Just like the cobbler who had no shoes, this IP lawyer didn’t get trademark protection on her product. About ten years ago, I created a bingo game people can play during the Jewish holiday of Passover, and named it . . wait for it . . . Passover Bingo! I didn’t even bother applying for Federal trademark protection, because I know that an application for the mark PASSOVER BINGO in connection with a bingo game using words from the Passover holiday would get laughed out of the Patent and Trademark Office. Any Examining Attorney at the U.S. Patent and Trademark Office would find the mark “merely descriptive” of the offered goods – a no-no when it comes to trademark protection. My marketing budget for the game was teeny-tiny, so I didn’t want to come up with a random word or design and then spend time explaining how the game inside the box was a bingo game with words and symbols relating to the Passover holiday. Trademark law presents a bit of an illogical premise: the less descriptive a trademark or service mark is in connection with particular goods or services, the more protection it has! This drives marketing managers crazy. Marketing folks want the product or service to be instantly recognizable to their consuming public.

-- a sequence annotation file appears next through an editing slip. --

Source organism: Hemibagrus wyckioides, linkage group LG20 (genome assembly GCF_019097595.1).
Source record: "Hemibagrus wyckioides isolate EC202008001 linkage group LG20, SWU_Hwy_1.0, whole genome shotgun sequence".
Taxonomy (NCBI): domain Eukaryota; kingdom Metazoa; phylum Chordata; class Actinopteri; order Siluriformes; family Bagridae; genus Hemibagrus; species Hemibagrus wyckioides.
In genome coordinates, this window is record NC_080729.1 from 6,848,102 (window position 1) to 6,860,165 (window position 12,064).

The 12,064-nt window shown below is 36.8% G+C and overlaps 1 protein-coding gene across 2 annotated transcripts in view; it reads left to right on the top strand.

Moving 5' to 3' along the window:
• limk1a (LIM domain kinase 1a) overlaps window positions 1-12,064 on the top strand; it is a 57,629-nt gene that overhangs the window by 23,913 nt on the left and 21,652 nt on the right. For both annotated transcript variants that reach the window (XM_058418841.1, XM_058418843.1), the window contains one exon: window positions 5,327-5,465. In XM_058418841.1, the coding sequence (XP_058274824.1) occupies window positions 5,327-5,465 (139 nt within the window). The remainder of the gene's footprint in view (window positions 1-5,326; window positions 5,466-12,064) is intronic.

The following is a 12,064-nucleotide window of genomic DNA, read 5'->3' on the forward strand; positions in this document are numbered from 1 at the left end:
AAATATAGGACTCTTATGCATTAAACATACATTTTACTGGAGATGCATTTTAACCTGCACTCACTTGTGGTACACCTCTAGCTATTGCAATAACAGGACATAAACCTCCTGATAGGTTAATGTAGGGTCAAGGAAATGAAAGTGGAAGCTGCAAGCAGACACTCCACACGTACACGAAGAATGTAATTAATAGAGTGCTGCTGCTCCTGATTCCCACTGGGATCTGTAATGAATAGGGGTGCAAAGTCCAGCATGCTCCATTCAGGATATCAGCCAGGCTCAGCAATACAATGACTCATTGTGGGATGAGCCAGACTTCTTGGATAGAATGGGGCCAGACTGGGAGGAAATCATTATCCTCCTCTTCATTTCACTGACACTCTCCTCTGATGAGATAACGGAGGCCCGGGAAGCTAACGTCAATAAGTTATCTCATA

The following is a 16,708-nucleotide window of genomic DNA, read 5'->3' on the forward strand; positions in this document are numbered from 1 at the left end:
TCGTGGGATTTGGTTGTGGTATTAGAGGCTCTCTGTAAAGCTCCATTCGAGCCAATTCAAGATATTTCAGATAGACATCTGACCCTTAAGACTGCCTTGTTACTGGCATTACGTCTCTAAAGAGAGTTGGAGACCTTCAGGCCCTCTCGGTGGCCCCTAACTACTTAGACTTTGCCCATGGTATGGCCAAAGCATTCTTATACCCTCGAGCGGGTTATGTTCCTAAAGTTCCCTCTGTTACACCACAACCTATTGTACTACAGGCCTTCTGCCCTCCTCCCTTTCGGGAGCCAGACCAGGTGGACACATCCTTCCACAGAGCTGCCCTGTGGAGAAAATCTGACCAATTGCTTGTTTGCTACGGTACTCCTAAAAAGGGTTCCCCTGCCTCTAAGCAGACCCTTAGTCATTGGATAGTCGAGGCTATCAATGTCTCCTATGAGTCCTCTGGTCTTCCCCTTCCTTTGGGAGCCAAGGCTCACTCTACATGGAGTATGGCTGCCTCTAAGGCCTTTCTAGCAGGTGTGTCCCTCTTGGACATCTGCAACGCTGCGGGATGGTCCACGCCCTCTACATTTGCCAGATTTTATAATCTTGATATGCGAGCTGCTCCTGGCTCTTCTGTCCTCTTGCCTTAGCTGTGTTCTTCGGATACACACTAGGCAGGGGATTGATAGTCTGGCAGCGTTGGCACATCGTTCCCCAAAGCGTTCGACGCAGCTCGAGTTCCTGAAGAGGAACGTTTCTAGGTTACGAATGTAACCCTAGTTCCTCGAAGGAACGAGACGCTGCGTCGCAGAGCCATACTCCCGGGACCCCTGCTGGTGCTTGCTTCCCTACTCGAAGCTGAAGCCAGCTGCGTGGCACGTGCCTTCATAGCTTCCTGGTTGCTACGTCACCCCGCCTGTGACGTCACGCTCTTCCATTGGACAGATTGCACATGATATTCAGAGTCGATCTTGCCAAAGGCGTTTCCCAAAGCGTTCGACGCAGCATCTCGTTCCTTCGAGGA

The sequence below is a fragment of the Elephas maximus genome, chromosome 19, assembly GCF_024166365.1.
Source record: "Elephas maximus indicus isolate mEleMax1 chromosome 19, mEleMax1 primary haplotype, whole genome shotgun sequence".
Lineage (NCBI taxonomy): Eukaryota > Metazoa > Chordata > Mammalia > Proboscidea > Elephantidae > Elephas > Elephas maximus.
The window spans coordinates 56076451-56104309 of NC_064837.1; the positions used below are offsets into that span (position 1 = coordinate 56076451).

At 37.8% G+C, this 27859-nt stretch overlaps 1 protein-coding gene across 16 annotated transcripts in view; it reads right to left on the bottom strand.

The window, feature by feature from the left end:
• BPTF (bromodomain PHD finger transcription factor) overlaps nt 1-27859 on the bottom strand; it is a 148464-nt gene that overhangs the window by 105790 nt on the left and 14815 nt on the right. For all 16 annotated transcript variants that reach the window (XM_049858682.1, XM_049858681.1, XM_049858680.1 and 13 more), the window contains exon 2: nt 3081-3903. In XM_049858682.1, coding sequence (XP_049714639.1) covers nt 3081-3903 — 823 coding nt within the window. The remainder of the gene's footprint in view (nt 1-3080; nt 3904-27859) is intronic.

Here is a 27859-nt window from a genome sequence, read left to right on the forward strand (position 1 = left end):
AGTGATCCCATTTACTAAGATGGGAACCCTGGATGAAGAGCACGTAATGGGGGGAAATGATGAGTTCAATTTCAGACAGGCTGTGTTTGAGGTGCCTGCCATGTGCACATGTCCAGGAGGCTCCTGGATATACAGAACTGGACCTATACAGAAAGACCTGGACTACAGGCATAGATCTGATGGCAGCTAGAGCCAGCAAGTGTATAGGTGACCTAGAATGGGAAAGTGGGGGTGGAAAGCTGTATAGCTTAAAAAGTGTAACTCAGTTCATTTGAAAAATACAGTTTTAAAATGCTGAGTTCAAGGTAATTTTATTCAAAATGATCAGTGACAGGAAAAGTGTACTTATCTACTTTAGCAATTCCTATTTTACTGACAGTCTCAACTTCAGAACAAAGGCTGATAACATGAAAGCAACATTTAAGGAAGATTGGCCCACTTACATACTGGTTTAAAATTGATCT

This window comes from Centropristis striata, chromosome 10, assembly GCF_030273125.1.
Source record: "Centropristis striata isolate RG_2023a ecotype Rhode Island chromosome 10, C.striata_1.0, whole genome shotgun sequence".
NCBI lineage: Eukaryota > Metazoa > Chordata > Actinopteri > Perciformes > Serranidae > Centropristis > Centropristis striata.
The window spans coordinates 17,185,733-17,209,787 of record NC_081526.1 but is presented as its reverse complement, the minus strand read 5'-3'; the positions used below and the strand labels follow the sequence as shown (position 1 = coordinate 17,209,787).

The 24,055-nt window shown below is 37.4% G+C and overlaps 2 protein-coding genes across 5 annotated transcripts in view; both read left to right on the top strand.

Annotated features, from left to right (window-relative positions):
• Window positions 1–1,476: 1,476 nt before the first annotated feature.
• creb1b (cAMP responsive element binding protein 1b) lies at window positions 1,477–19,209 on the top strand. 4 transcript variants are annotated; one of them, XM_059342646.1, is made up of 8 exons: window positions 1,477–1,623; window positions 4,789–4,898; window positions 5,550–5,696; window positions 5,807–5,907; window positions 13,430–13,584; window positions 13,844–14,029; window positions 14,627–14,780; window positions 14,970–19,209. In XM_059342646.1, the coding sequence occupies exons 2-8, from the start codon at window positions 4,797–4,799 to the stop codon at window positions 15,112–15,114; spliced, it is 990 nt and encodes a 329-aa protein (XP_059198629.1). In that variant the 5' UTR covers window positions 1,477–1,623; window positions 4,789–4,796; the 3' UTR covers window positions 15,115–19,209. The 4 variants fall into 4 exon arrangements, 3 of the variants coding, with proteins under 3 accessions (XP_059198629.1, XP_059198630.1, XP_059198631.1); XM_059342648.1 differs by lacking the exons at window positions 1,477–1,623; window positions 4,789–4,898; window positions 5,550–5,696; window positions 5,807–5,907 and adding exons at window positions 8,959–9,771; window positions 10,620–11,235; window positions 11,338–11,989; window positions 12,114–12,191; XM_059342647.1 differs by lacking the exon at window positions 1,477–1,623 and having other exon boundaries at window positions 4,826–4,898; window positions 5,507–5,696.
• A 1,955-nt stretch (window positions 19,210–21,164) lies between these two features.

On the other hand, marks that are "fanciful" or “arbitrary and capricious” in connection with goods or services will have the strongest protection. Yes, it may take more marketing dollars to make your consumer aware of your brand, but you will have a mark that is capable of protection and can’t be hijacked without a fight. For instance, one of my clients registered an adorable hippopotamus in connection with office supply services. Another uses creatures of nature in connection with teas to support a healthy pregnancy. These brands, I believe, are capable of the same bulletproof protection that companies like Starbucks, Lululemon, and others have achieved, by being unique and identifiable only in connection with one particular source.